The founders of Mindfulness-Based Cognitive Therapy (MBCT), Drs. Zindel Segal, Mark Williams, and John Teasdale, initially had varying levels of personal interest in Buddhism before creating MBCT (Segal, Williams, & Teasdale, 2002). Professionally, they were moved to explore mindfulness for the treatment of depression because they were concerned about high rates of relapse for people who had used traditional treatments for depression. Of the three founders of MBCT, John Teasdale was initially the most personally interested in Buddhism, and he credits his personal interest in Buddhism as an inspiration for his clinical and research work (Segal, Williams, & Teasdale, 2002).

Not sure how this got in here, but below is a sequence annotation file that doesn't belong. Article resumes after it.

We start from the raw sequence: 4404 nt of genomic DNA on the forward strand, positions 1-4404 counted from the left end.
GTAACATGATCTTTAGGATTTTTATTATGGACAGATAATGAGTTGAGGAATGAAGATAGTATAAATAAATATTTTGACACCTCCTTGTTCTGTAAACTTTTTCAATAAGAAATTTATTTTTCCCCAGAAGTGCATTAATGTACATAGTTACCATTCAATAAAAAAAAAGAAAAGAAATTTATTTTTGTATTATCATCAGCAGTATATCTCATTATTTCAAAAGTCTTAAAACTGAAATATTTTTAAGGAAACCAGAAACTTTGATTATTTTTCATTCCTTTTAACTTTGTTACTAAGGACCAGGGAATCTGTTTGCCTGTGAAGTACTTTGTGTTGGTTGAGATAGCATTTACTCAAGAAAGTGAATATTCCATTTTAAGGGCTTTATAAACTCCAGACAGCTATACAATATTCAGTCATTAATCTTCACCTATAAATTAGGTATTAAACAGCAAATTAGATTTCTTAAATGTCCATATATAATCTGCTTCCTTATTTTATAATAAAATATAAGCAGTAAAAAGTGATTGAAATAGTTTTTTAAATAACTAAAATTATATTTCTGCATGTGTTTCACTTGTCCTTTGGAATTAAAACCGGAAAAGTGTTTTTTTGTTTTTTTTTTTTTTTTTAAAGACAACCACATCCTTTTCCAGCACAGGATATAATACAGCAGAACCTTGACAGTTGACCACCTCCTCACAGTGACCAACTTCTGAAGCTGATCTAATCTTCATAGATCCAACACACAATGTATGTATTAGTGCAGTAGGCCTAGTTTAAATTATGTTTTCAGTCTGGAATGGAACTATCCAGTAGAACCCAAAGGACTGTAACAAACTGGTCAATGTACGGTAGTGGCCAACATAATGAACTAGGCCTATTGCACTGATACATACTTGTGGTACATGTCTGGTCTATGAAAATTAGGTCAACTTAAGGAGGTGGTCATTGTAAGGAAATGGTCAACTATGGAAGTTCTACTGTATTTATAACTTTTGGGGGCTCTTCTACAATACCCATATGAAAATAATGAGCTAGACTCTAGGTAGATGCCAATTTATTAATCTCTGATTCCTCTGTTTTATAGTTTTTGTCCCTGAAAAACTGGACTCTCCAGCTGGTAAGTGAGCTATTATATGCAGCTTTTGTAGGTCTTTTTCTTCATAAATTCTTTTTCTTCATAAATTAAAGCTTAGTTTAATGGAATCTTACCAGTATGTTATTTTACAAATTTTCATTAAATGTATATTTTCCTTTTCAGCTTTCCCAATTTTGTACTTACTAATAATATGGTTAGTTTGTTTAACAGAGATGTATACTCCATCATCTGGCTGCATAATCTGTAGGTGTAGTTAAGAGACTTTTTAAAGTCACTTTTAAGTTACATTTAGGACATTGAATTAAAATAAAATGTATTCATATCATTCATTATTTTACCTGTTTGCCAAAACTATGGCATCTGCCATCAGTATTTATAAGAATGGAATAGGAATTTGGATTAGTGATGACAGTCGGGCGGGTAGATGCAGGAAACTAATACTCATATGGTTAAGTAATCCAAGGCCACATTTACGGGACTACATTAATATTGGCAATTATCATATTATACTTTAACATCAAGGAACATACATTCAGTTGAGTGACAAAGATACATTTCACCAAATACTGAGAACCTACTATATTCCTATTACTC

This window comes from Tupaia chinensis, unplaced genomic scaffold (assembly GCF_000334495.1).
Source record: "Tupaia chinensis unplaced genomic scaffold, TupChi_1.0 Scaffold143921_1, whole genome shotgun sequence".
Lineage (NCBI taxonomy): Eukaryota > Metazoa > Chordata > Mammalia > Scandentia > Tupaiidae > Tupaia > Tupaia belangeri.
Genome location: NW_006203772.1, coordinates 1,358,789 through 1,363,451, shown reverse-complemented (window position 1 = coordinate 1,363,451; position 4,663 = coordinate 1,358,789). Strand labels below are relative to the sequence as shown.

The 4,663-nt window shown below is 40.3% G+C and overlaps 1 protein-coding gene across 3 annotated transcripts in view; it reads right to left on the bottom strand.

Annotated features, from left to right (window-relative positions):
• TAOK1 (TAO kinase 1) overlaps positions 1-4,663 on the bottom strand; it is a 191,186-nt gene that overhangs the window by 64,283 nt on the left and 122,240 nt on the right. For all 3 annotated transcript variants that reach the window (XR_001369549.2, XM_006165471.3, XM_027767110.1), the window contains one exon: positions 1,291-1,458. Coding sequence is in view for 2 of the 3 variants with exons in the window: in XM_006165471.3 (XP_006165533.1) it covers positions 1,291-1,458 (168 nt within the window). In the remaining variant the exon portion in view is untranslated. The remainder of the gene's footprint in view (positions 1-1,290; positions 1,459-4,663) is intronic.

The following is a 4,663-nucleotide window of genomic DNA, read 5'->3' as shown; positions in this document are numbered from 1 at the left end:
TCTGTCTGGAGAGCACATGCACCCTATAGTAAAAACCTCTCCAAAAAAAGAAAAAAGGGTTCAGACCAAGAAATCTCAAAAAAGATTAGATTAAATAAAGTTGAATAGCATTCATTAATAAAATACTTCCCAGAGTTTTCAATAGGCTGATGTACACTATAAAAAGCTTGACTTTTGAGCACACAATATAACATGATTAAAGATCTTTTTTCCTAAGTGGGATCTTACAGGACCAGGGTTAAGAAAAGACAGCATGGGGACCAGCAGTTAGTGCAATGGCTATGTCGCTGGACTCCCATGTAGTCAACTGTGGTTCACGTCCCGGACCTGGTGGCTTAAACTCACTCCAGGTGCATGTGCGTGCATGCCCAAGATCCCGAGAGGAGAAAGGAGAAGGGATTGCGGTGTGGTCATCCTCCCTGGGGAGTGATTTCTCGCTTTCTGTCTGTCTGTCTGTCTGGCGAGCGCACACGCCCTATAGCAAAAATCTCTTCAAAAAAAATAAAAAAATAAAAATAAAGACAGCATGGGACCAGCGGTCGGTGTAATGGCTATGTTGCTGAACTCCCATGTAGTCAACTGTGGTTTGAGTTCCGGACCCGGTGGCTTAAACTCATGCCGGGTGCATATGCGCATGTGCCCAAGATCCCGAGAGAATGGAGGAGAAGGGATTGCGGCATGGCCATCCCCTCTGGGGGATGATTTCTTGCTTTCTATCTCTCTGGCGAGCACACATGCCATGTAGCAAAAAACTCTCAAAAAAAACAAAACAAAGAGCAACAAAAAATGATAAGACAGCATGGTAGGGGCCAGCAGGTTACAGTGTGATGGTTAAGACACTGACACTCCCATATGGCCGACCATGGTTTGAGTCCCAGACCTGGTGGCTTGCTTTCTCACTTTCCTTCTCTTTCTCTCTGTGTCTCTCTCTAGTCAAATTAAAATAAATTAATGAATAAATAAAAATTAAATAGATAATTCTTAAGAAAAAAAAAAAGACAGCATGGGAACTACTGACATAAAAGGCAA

Segal, Williams, and Teasdale all share that they initially believed their training as psychologists would be sufficient for them to train others in the practice of mindfulness (Segal et al., 2002). They relate, however, that when they initially tried to teach mindfulness without having their own mindfulness practice their seminars were extremely unsuccessful, and they subsequently implemented Kabat-Zinn’s admonition that to teach mindfulness they must first have a strong mindfulness practice (Segal et al., 2002). Teasdale, Segal, and Williams (1995) defined their mindfulness approach as a new, innovative form of cognitive therapy serving to inoculate against the relapse of depression, and contrast their methodology against traditional cognitive therapy: “In the case of cognitive therapy, these alternative “views” probably involve more of an active “coping and controlling” stance than the views implicitly created in mindfulness practice (p. 38).”